Monday, October 11, 2010

Moving to the (A Little Bit More) Free State

There are still all of the regular institutions of American state government: prisons, schools (or do I repeat myself?), law enforcers, and bureaucracies.  But the people pay a little less in taxes than other states, and they put "Live Free Or Die" on the license plates.

We've moved from a condo in Massachusetts to a log home in a small "border town" in the state chosen by the Free State Project as the destination for liberty-minded folks. I wish I could list a multitude of freedoms I can now enjoy as opposed to one of the least free states, but New Hampshire still has a way to go.

In Massachusetts, we lived in a homeschool-friendly area with no evaluation requirements.  Now we'll be threatened with child-neglect or some other nonsense if we don't let a stranger into our home to ensure our children conform closely enough to whatever the government folks think a rightful education is.

The Massachusetts government heavily taxes alcohol, but it remains one of the premier markets for whisky.  I love the variety of liquor stores and how you might find an out-of-the-way shop on Cape Cod with one last dusty, old bottle of Ardbeg Uigeadail on the shelves.  In New Hampshire, the government operates all liquor stores, which are unpleasant warehouses, all with the same selection and prices.  Even with the reputation of low prices, I'll still do most of my shopping in Massachusetts, where I can find much more and usually at a lower price for premium drinks.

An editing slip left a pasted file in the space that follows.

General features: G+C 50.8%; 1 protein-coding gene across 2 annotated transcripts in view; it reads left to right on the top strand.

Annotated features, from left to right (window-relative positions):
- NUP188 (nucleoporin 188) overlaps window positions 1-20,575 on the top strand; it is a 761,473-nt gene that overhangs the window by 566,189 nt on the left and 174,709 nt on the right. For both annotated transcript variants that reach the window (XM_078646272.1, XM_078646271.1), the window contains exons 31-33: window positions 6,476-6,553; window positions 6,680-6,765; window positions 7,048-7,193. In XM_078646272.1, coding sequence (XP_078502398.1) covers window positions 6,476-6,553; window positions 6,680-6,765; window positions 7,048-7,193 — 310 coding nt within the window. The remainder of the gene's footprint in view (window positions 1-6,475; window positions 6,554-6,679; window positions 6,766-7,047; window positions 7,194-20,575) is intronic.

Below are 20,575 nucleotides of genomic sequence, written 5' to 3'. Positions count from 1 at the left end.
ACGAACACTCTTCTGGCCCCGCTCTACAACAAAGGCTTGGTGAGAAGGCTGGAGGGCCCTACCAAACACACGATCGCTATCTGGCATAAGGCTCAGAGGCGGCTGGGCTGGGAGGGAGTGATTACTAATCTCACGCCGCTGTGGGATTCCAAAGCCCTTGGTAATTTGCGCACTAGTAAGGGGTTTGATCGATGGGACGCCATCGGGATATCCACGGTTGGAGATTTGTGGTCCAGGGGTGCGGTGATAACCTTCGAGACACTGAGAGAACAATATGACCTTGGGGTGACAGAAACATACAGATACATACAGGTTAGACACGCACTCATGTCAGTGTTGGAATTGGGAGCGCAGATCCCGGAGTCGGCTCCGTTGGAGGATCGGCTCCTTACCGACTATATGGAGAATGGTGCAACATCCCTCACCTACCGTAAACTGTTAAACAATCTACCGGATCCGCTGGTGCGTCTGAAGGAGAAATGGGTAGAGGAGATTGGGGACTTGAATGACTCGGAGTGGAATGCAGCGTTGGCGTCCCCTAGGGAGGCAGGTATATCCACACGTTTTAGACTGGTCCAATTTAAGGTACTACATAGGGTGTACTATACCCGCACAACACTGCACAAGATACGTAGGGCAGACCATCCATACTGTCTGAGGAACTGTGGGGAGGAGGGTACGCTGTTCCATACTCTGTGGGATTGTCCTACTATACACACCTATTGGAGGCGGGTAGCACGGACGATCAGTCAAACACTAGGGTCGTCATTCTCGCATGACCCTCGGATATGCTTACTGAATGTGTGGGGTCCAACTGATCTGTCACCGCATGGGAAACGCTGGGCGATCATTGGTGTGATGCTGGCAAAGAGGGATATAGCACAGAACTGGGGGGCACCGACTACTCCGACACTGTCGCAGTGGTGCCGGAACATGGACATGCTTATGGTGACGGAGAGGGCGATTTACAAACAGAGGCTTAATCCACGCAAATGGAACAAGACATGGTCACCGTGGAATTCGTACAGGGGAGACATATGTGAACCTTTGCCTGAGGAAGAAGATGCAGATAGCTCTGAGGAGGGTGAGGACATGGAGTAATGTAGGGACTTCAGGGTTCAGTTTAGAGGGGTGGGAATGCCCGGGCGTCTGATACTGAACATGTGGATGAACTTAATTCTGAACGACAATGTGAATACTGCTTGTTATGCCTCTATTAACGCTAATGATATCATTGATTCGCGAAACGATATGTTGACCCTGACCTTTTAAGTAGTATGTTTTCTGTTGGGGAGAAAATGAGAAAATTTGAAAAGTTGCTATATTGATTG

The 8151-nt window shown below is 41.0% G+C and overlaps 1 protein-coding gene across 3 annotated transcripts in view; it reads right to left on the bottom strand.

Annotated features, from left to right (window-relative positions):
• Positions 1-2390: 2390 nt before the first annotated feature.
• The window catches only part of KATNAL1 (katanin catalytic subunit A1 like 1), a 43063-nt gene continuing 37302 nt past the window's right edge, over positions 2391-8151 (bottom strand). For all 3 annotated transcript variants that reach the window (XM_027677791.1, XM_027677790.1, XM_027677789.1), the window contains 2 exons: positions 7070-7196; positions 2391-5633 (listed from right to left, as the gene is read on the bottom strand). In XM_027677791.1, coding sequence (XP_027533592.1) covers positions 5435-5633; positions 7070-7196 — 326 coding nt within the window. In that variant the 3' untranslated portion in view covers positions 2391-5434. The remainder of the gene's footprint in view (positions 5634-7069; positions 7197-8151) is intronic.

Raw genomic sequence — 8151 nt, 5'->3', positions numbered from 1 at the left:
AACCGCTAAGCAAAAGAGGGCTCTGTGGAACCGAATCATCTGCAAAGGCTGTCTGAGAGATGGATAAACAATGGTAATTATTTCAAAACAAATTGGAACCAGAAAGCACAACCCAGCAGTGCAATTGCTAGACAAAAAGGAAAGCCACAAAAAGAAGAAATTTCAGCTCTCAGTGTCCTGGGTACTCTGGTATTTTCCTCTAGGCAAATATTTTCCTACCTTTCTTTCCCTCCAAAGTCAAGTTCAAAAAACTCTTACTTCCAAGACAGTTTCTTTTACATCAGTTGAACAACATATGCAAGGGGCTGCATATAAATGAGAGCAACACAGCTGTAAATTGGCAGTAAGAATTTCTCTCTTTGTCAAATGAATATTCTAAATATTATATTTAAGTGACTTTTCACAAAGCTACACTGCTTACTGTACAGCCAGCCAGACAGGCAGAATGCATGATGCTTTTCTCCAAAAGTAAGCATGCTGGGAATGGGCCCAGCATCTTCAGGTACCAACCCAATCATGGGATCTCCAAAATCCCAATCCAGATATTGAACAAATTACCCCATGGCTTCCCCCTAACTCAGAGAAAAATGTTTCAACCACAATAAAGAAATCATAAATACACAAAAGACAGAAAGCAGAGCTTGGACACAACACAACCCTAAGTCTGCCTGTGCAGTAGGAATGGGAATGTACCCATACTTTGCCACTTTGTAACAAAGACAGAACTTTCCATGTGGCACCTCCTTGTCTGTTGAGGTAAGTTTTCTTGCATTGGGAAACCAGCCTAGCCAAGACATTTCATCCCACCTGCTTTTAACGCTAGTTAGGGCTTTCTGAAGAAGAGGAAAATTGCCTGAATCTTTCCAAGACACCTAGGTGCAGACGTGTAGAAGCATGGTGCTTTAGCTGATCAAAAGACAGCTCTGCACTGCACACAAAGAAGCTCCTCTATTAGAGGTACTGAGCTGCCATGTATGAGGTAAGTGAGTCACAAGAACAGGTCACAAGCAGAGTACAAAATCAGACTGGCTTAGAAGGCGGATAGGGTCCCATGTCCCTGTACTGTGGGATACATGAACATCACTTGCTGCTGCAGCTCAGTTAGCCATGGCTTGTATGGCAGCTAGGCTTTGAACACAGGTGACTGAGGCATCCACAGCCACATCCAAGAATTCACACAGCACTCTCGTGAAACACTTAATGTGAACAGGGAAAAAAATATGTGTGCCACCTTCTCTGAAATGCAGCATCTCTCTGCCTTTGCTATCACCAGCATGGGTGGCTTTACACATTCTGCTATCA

But this move was not just about going somewhere freer now.  It was largely about community; living in a rural area where we can embrace the culture, and living in a place where there actually are a significant number of folks who get freedom (even if we are all still on the fringes).  It was about living where we can afford a few acres of land and have access to woods and natural beauty.  But mostly it was just about choosing the best place we could be a family.

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